To measure the propensity to engage in asking, bending, or shaping negotiations, we created two-item scales indicative of each of these negotiating strategies. The asking items related to making standard requests, the bending items to making exceptional personal requests, and the shaping items to making strategic proposals for a new leadership role (see Supplemental Materials). The items in each scale were highly correlated: asking, r = .77; bending, r = .75; shaping, r = .65. The three scales were moderately correlated, with rs ranging from .18 to .27.
Confirmatory factor analysis supported our conceptualization of asking, bending, and shaping as distinct constructs. Principal components factor analysis of the six items produced three factors with eigenvalues greater than 1. The rotated factor loadings cleanly separated the three constructs. The first factor had loadings of .92 and .93 on the asking items and loadings of less than .17 on the bending and shaping items. The second factor had loadings of .93 on the bending items and loadings of less than .13 on the asking and shaping items. The third factor had loadings of .89 and .91 on the shaping items and loadings of less than .18 on the asking and bending items.
We coded the career negotiation examples only by primary subject because the short descriptions were too spare to code for negotiating strategy. Two authors blind to gender and leadership role sorted each example by role, work–family, or compensation with an agreement rate of 94%. Any ambiguities were resolved through discussion. Lacking details, we designated two cases as “unclear.” The follow-up questions asked respondents to list up to three people with whom they had negotiated and to report whether they were the same gender as the respondent. We inquired how long the negotiation lasted (in days), whether it was resolved, and how satisfied they felt with the outcome and process, according to a 7-point scale (1 = strongly disagree, 7 = strongly agree).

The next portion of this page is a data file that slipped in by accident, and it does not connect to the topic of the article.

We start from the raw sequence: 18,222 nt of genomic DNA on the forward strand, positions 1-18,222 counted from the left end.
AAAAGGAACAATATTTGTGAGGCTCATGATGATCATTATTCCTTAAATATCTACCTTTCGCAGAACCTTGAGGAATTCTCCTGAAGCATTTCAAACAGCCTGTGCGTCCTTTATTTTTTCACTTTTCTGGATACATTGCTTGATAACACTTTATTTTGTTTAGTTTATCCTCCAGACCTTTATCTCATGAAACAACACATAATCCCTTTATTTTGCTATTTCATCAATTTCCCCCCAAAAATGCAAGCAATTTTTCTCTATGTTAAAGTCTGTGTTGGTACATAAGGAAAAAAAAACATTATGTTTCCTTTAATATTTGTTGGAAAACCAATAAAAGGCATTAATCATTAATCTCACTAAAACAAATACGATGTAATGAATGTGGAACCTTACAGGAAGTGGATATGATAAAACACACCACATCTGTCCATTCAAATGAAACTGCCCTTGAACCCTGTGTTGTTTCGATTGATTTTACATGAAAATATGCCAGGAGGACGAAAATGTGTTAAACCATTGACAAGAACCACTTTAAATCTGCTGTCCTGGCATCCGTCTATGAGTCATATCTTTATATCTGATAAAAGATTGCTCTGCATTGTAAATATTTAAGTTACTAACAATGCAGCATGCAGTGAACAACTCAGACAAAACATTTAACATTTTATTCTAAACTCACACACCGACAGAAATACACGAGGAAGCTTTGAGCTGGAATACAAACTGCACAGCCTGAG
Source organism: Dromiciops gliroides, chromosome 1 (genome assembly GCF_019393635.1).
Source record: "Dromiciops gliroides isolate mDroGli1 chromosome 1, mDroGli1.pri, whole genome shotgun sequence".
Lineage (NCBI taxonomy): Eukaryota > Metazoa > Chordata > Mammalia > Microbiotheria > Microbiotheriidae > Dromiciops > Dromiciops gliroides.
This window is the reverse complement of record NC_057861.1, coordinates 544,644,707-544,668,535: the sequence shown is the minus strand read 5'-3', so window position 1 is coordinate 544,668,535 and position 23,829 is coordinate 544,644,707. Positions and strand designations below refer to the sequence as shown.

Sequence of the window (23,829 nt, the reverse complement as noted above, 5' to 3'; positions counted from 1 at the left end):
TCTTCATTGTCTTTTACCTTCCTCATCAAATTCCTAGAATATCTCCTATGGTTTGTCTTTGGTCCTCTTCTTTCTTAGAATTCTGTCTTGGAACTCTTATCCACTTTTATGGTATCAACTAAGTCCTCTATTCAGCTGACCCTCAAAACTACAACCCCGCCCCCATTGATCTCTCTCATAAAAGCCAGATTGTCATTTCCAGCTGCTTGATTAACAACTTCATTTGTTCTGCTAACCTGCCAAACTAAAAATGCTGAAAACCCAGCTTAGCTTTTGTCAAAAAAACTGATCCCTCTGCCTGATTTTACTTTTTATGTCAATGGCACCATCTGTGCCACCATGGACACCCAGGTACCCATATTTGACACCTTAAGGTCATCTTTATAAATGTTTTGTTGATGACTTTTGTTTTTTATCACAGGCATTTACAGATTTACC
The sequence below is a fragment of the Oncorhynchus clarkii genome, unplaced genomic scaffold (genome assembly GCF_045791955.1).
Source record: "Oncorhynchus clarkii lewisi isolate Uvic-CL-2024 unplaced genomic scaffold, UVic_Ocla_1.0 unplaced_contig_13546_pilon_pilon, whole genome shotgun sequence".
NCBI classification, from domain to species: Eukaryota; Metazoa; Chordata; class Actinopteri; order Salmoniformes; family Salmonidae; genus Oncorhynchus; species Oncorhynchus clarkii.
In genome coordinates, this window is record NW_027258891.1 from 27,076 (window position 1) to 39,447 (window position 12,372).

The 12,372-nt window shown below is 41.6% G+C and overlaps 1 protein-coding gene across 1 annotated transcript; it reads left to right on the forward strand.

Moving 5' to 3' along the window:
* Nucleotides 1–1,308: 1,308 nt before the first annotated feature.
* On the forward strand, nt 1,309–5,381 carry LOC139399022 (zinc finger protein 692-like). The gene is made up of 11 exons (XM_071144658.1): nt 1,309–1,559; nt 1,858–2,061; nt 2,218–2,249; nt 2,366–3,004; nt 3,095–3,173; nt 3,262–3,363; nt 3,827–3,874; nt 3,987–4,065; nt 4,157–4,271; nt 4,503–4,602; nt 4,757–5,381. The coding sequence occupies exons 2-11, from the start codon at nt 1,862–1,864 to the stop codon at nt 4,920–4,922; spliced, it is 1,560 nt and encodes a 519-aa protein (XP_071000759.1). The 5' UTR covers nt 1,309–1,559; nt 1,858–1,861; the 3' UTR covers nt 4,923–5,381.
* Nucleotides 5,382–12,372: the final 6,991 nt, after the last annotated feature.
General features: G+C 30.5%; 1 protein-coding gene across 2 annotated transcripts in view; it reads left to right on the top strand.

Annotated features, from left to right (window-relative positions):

We first report our analyses of the negotiation examples. Table 3 presents descriptive statistics for scale-based survey items. The responses to the survey items were not normally distributed, so we report medians and Spearman’s rank correlation coefficients. We report tests by partner gender or leadership role using Wilcoxon rank-sum (Mann–Whitney) z statistics.
|Partner||How Negotiate||What Negotiate|
|Female||Leader||Bread-winner||Infant or Child||Ask||Bend||Shape||Role: Client||Role: Prof. Dev.||Role: Ldr. Role||Workload|
|Infant or Child||.65||−0.17*||−0.13||−0.11||1.00|
|Role: Prof. Dev.||3||2–3||0.05||−0.07||−0.02||−0.02||0.38**||0.29**||0.30**||0.56**||1.00|
|Role: Ldr. Role|
Career negotiation examples.
Sixty-three percent of respondents described a specific recent career negotiation (56% of men, 67% of women), 20% reported that they could not think of an example, and 17% declined to respond. Eighty-eight percent of negotiations were resolved, and most participants felt satisfied with the outcome (median = 6, IQR = 5–7) and process (median = 5, IQR 3–6). As in Study 1, negotiations occurred over extended periods of time with multiple negotiating counterparts. The median negotiation lasted 90 days (IQR = 30–180). Seventy percent of the examples involved career negotiations with at least three counterparts; 13% involved one counterpart. Reflecting the male-dominated work environment, 90% of men’s negotiating counterparts were men, whereas only 13% of women’s counterparts were women.